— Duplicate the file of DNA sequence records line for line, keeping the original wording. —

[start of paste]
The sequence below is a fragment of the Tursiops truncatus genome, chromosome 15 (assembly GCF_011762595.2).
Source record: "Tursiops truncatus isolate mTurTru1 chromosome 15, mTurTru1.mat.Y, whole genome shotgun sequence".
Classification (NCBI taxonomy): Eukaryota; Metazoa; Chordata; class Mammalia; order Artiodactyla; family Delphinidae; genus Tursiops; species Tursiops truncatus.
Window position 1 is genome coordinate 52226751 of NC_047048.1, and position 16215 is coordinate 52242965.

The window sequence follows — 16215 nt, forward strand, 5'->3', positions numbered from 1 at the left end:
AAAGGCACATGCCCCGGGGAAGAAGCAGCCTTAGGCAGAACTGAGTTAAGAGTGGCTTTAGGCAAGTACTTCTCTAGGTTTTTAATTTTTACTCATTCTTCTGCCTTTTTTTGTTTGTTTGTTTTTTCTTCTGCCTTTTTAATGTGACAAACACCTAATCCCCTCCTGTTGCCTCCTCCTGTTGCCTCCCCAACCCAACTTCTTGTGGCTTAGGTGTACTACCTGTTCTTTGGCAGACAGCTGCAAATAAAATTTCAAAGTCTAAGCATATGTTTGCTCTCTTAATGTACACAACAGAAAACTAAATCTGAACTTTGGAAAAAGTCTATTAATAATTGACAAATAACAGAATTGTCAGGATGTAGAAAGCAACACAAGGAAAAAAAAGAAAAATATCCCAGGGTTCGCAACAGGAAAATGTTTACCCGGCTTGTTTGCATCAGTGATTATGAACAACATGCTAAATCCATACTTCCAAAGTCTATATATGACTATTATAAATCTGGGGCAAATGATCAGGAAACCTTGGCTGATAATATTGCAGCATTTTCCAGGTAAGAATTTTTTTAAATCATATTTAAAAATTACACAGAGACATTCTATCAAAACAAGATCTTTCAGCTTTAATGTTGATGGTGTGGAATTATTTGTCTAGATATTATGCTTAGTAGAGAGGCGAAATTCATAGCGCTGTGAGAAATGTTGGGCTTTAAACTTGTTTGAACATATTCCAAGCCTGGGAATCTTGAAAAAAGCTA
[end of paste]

The sequence below is a fragment of the Tursiops truncatus genome, chromosome 15 (assembly GCF_011762595.2).
Source record: "Tursiops truncatus isolate mTurTru1 chromosome 15, mTurTru1.mat.Y, whole genome shotgun sequence".
Classification (NCBI taxonomy): Eukaryota; Metazoa; Chordata; class Mammalia; order Artiodactyla; family Delphinidae; genus Tursiops; species Tursiops truncatus.
Window position 1 is genome coordinate 52226751 of NC_047048.1, and position 16215 is coordinate 52242965.

The window sequence follows — 16215 nt, forward strand, 5'->3', positions numbered from 1 at the left end:
AAAGGCACATGCCCCGGGGAAGAAGCAGCCTTAGGCAGAACTGAGTTAAGAGTGGCTTTAGGCAAGTACTTCTCTAGGTTTTTAATTTTTACTCATTCTTCTGCCTTTTTTTGTTTGTTTGTTTTTTCTTCTGCCTTTTTAATGTGACAAACACCTAATCCCCTCCTGTTGCCTCCTCCTGTTGCCTCCCCAACCCAACTTCTTGTGGCTTAGGTGTACTACCTGTTCTTTGGCAGACAGCTGCAAATAAAATTTCAAAGTCTAAGCATATGTTTGCTCTCTTAATGTACACAACAGAAAACTAAATCTGAACTTTGGAAAAAGTCTATTAATAATTGACAAATAACAGAATTGTCAGGATGTAGAAAGCAACACAAGGAAAAAAAAGAAAAATATCCCAGGGTTCGCAACAGGAAAATGTTTACCCGGCTTGTTTGCATCAGTGATTATGAACAACATGCTAAATCCATACTTCCAAAGTCTATATATGACTATTATAAATCTGGGGCAAATGATCAGGAAACCTTGGCTGATAATATTGCAGCATTTTCCAGGTAAGAATTTTTTTAAATCATATTTAAAAATTACACAGAGACATTCTATCAAAACAAGATCTTTCAGCTTTAATGTTGATGGTGTGGAATTATTTGTCTAGATATTATGCTTAGTAGAGAGGCGAAATTCATAGCGCTGTGAGAAATGTTGGGCTTTAAACTTGTTTGAACATATTCCAAGCCTGGGAATCTTGAAAAAAGCTA